, and Four Poems by Rimbaud,
translated by Ben Belitt.
Experience and Poetry
A MAP OF VERONA AND OTHER POEMS.
By Henry Reed. . . . 92 pp. . . . .
New York: Reynal and Hitchcock. . . . $2.50.
Reviewed by M. L. Rosenthal
HENRY REED shares with Laurie Lee, another young English "war poet," a kind of hurt pacifism and the familiar irony that sell so cheaply of late. They share, too, in that unhappy vice of young intellectuals—a certain blandness of which the ever-simple irony is a symptom and which allows them, at a moment's notice, to discuss everything as though it were nothing and vice versa. But Reed has the more inclusive sensibility, and he has been able to protect it by skills of craft, fashioning an armor of rhythmic, stanzaic, and musical structure. Despite their common conviction that the world is flat, Reed has written more verse in the rich "lyric-contemplative" mode and has used mythological themes from Homer to Melville to help him get his bearings. He is further into his art: such places as "Judging Distances," "Sailor's Harbor," and the title-poem achieve something fine and honest, with a dramatic tension that resolves itself by a narrowing of focus from general to intimate personal awareness: "reversal" with the true tragic shock of painful realization.
Rosenthal published two popular poetry books in 1967: a book of criticism, The New Poets: American and British Poetry since World War II
(London: Oxford University Press); and and anthology, The New Modern Poetry; British and American Poetry since World War II
(New York, Macmillan). As far as I can tell, however, Reed doesn't appear in either.
1510. Birmingham Post, "The Merchant of Venice," 5 March 1937.
Photograph of Henry Reed with members of the Birmingham University Dramatic Society's (BUDS) production of The Merchant of Venice. Shylock played by Ian Alexander.
In 1950 and 1951, there was a series of broadcasts on the BBC's Home Service, produced by Brandon Acton-Bond, wherein three travellers would make the same journey separately, and record their impressions.
There were four programs, in all: "Pictures of a Road
: Coleford to Newnham through the Forest of Dean" (June, 1950, with Audrey Russell, Henry Reed, and Ralph Wightman); "Pictures of a River
: The Dart from Dartmouth to Totnes" (August, 1950, William Aspden, Georgie Henschel, and Johnny Morris); "Pictures of a Railway Journey
: Plymouth to Princetown" (May, 1951, Georgie Henschel, Ralph Wightman, and Johnny Morris); and "Pictures of a Ferry-Boat Journey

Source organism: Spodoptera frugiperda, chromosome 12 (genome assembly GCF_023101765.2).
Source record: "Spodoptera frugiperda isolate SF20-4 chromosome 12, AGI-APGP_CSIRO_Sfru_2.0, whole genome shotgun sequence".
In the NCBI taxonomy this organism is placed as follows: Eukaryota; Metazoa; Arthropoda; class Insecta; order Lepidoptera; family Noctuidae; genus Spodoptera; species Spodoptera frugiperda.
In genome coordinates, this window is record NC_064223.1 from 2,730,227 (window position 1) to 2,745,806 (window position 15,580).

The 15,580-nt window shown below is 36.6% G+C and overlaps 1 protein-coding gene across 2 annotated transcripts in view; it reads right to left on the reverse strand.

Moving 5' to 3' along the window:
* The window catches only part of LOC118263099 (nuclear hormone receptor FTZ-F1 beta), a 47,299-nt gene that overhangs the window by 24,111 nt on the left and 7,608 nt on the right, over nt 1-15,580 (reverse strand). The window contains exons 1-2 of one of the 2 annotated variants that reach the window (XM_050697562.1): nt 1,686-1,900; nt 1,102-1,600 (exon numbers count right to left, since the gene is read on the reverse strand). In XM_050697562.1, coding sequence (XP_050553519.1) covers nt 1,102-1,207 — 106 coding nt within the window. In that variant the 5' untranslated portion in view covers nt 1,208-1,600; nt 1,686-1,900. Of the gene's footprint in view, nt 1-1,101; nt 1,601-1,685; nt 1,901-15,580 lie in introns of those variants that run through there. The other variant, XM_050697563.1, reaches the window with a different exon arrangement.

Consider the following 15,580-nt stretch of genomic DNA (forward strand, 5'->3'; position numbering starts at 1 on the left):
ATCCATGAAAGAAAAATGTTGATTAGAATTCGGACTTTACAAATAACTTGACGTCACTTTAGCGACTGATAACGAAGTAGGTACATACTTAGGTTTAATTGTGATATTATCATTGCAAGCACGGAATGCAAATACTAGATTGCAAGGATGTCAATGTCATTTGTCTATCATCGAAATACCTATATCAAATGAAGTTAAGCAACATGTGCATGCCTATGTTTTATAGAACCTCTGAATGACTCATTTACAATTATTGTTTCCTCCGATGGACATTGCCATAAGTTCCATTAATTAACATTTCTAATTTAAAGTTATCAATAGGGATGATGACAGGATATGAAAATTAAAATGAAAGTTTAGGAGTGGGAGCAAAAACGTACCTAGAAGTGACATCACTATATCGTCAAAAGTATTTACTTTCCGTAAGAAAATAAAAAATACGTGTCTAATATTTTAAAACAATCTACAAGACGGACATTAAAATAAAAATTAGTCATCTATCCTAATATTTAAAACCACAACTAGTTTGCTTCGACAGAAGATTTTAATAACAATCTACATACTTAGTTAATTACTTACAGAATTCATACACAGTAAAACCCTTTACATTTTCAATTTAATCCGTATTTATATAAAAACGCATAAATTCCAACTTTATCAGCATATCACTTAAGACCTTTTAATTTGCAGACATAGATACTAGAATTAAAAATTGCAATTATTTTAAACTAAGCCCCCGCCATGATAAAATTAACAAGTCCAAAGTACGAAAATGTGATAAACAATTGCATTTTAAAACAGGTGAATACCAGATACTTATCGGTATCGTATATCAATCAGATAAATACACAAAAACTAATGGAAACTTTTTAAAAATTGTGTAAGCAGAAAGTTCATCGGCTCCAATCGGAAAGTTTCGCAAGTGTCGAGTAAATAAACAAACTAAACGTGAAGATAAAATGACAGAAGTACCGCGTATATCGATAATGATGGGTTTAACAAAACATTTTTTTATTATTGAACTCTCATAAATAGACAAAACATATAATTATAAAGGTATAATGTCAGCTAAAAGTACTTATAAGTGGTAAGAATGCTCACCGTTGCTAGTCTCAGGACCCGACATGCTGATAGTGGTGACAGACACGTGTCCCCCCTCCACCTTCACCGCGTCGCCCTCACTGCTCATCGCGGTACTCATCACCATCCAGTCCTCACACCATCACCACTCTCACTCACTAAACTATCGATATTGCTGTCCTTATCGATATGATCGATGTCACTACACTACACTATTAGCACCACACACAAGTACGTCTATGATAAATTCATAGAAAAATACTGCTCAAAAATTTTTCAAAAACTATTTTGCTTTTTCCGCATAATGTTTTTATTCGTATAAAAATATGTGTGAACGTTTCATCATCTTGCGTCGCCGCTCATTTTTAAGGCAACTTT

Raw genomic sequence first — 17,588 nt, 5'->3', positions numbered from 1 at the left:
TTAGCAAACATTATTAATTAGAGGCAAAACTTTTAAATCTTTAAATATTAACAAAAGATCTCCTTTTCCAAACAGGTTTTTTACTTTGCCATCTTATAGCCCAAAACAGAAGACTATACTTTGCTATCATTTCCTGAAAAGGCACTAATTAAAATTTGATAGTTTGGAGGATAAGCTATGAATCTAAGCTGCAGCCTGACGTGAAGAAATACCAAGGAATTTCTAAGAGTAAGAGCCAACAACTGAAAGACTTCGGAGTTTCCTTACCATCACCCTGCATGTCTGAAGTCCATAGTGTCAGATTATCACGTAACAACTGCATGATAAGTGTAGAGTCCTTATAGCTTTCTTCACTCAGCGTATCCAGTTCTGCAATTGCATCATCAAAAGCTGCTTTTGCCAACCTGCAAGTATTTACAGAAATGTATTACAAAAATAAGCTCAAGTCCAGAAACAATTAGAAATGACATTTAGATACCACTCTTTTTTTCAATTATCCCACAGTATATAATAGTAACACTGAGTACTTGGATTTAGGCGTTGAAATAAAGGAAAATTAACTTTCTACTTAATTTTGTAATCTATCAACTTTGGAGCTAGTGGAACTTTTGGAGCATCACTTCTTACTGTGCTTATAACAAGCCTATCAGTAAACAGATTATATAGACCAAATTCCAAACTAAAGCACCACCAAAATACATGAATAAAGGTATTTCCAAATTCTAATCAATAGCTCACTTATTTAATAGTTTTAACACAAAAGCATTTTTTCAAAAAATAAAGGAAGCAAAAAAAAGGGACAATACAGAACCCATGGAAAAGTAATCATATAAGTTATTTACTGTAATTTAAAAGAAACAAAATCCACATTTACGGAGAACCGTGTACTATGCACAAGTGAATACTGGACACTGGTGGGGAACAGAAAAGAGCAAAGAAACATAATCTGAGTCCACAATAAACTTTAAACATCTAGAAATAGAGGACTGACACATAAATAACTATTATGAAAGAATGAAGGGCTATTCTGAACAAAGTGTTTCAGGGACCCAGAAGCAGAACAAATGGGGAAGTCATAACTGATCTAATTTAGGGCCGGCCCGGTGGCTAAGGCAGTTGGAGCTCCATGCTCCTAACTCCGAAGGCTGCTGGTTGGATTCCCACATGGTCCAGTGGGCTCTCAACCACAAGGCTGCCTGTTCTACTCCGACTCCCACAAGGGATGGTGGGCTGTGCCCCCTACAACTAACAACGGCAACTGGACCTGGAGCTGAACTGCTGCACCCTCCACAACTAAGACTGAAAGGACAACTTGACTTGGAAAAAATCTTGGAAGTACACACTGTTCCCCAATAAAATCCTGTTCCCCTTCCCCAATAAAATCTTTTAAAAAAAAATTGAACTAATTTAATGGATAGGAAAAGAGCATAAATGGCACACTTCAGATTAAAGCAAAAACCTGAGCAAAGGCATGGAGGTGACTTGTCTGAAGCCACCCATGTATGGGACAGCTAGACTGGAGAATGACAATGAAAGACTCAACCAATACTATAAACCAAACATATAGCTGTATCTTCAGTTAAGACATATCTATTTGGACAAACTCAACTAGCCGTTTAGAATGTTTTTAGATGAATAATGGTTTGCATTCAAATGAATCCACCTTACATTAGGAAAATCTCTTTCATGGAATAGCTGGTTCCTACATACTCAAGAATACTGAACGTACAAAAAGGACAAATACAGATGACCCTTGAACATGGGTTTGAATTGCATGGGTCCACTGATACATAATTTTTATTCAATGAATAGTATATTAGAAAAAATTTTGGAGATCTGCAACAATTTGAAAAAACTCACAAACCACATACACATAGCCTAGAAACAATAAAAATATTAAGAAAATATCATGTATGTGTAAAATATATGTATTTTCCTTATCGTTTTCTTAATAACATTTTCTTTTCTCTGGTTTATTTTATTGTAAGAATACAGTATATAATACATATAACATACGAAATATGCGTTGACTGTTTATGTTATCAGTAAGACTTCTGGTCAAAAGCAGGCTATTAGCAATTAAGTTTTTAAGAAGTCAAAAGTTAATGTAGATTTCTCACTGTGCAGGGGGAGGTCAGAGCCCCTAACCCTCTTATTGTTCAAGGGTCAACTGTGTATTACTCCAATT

: Lymington to Yarmouth (Isle of Wight)" (June, 1951, Audrey Russell, Charles Causley, and Brian Vesey-Fitzgerald).
The first program, broadcast on Sunday, June 18, 1950, was apparently not well-received by the locals. It featured Audrey Russell
, Ralph Wightman
, and Henry Reed walking through the Forest of Dean from Coleford to Newnham, and resulted in this criticism of their reporting in the Gloucester Citizen
for June 22, 1950:
Foresters angry about broadcast
"NOT A TRUE PICTURE"
THERE was sharp criticism in the Forest of Dean yesterday of the B.B.C. broadcast about a walk that Audrey Russell, Ralph Wightman and Henry Reed took from Coleford to Newnham.
"If the purpose of the broadcast was to convey a true picture of the district they traversed," said the vicar of St. Stephen's, Cinderford (the Rev. D .R Griffiths) in an interview, "then the descriptions given were very unfiar and misleading.
"Henry Reed said that when he got into sight of Cinderford he found stretching out in front of him for miles a place of 'grey and pink hideousness.' We can allow poets to indulge in any amount of license, but to use 'hideous' as a term of Cinderford is an exaggeration."Ralph Wightman said that St. Stephen's Church is just as 'Victorian and ugly as the huge chapels in the main street! Mr. Wightman doubtless knows a lot about pigs, poultry and sheep, but we cannot take his judgment on church architecture as possessing any value. The church was built just over 60 years ago, designed by a fine architect named Lingen Barker. The design was approved by the Ecclesiastical Commissioners Building Board of that time which had a panel of 13 architects. St. Stephen's church cannot be described as beautiful, but it is not ugly."
Said Henry Reed of Coleford "I didn't think Coleford had looked after itself very well. The cottages on its outskirts were horribly dilapidated; its church tower had no church; the little Town Hall, with its blue egg cosy on top, was one of the oddest buildings I've ever seen. I was only persuaded that it WAS the Town Hall by the backs of five uncomfortable-looking chairs in a first floor bow window."